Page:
Assets are simply what you own. Don’t just blow by that last sentence. Go back and look again. The last word is key. To this date, I still don’t own my home. From the first time you are asked to fill in your address for a credit card, bank account, etc., you’ll be asked if you rent or own your house. There’s no box to check or explanation that your house is financed. It’s just rent or own. Looking back, the first time after I financed my first house I thought I was making great progress because finally the “own” box could be checked on credit applications. I can remember thinking it’s weird because the house was deeply financed. But I was told that’s the normal and correct thing to do. Somehow that little interaction was the first step down the crap line of BS that the financial world sells, the ones that pick your pocket anyway. I knew it wasn’t technically correct. But I played along and somehow felt better, more comfortable, and maybe even a little more successful. Their strategy to underplay debt had worked. The language that’s the norm in our society today is wrong. I don’t “own” my house. I have equity in the bank’s house. That’s the true situation from a financial perspective. Assets are what you own.
Assets are something that someone else will pay you money or trade you something else of value to get. Things like owning stocks, bonds, profitable businesses, and investments. A house, a car, a motorcycle, a travel trailer, motor home, and land are all assets. Those are things that have value. Other people will pay you in exchange for those type of things.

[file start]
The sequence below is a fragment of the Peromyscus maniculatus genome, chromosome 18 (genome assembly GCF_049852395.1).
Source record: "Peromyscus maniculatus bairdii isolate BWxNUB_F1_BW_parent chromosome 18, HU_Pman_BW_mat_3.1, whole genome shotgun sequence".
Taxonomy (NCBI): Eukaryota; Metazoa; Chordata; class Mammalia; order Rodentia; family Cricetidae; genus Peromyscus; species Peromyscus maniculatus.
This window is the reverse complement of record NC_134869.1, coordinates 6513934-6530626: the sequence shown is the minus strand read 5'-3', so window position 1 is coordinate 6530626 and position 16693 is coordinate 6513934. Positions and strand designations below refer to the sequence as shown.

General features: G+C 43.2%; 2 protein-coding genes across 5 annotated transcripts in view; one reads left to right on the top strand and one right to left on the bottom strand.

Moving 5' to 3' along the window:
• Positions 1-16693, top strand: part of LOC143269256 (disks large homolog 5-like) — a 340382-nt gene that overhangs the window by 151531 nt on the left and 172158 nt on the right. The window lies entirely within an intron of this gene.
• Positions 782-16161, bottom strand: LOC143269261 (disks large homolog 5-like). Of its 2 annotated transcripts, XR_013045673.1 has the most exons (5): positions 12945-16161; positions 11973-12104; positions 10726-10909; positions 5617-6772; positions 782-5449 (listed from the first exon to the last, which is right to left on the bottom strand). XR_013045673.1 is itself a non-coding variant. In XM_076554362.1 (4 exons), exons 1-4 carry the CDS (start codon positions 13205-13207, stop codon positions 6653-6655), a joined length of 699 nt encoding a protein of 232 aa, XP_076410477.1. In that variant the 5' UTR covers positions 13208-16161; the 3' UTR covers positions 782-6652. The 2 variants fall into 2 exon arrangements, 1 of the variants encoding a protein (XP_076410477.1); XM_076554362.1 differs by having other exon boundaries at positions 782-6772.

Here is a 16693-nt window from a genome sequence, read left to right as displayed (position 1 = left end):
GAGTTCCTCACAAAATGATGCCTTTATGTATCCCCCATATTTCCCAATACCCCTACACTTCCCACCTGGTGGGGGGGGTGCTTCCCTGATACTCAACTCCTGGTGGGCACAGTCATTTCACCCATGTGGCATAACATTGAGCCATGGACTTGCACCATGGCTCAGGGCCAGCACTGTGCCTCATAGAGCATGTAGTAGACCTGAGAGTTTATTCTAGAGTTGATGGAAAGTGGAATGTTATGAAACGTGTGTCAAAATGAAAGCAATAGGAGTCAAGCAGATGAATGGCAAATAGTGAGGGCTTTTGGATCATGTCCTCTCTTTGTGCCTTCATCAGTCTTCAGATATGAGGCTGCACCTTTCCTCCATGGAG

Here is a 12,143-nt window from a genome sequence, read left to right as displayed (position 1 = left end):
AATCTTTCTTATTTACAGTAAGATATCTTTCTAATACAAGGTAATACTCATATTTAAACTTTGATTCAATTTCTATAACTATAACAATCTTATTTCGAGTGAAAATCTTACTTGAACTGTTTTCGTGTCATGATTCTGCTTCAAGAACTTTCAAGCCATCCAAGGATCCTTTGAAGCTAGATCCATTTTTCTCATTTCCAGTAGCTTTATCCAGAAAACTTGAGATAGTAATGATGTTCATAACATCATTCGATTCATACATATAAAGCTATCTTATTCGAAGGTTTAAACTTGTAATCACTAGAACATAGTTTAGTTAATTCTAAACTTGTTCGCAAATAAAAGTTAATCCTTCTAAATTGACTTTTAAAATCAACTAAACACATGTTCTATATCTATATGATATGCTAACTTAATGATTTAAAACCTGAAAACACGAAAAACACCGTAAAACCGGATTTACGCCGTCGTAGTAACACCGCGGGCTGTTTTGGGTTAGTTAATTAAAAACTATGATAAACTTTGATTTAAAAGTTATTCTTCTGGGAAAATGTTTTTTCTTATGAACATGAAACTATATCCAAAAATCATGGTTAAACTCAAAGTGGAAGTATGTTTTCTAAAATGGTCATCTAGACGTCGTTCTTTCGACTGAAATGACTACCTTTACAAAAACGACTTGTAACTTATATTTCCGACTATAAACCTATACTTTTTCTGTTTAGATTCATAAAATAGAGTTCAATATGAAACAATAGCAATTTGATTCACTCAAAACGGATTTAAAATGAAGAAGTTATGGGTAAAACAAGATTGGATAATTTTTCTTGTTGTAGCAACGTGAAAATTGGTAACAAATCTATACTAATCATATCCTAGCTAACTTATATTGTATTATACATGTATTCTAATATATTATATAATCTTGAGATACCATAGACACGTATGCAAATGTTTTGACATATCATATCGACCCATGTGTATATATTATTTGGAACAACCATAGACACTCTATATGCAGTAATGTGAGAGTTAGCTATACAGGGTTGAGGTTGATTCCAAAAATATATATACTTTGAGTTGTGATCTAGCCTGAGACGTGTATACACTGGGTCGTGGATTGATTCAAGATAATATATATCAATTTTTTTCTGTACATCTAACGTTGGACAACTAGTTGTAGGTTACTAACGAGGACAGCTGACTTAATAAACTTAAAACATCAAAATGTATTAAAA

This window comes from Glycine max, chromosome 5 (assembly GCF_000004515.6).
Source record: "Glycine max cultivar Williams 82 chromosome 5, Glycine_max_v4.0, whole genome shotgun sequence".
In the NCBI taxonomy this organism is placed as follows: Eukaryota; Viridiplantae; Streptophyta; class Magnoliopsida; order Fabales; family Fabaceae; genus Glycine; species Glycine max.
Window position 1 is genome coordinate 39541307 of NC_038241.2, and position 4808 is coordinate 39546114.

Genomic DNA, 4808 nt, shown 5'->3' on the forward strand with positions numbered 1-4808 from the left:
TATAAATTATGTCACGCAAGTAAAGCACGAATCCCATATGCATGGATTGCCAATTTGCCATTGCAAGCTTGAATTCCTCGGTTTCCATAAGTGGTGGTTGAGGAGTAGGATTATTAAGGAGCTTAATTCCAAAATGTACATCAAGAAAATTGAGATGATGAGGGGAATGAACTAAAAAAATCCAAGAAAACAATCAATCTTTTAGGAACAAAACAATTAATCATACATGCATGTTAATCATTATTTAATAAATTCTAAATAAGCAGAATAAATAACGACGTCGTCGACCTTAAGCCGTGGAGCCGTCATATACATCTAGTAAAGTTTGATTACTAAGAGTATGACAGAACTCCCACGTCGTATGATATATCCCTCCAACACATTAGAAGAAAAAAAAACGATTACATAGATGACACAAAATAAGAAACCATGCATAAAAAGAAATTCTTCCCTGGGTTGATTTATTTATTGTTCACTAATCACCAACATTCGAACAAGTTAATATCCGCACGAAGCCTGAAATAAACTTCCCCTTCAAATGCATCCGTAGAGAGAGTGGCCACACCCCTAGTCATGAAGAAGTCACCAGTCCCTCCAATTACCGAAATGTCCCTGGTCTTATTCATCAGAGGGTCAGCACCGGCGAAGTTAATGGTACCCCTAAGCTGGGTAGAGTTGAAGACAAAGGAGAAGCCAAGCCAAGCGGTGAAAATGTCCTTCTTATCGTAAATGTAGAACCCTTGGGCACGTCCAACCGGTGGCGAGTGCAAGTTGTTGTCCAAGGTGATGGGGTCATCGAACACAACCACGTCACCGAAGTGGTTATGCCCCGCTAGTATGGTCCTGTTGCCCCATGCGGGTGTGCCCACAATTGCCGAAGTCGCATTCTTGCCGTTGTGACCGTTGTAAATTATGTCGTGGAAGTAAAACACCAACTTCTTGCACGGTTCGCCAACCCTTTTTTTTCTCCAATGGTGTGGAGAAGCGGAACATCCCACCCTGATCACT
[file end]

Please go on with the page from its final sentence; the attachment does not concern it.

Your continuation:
This word asset is used frequently, but not always correctly from a financial perspective. People say your looks are an asset, but that’s not true. Maybe they said your brains, or work ethic, or some other characteristic was an asset. Those are not assets. They are characteristics. These days folks seem to use incorrect words to describe things. Maybe they are just using it for emphasis, but it’s still wrong. Words matter. If you repeat things long enough you get more comfortable with what you are saying. You may even start believing it. Don’t fall into that trap.
Assets are generally categorized into one of two types. Appreciating assets and depreciating assets. It’s a little more complicated that that, but if these two categories are understood and used properly, large gains can be made over time. Even the investors with the fancy degrees don’t get every move right. Just keep playing and moving forward.
Appreciating and depreciating assets are the two big rocks in this post. All assets are not created equal. Some assets go up in value in certain situations. Others go down in the same situation. Some things change rapidly and some slowly. Some stay stagnant over time. While there are numerous variables that can effect assets, usually they are just affecting the rate that the asset appreciates or depreciates. Generally they go in the direction described above over a long time. That’s what we’re playing for here. The long game is what we want to win.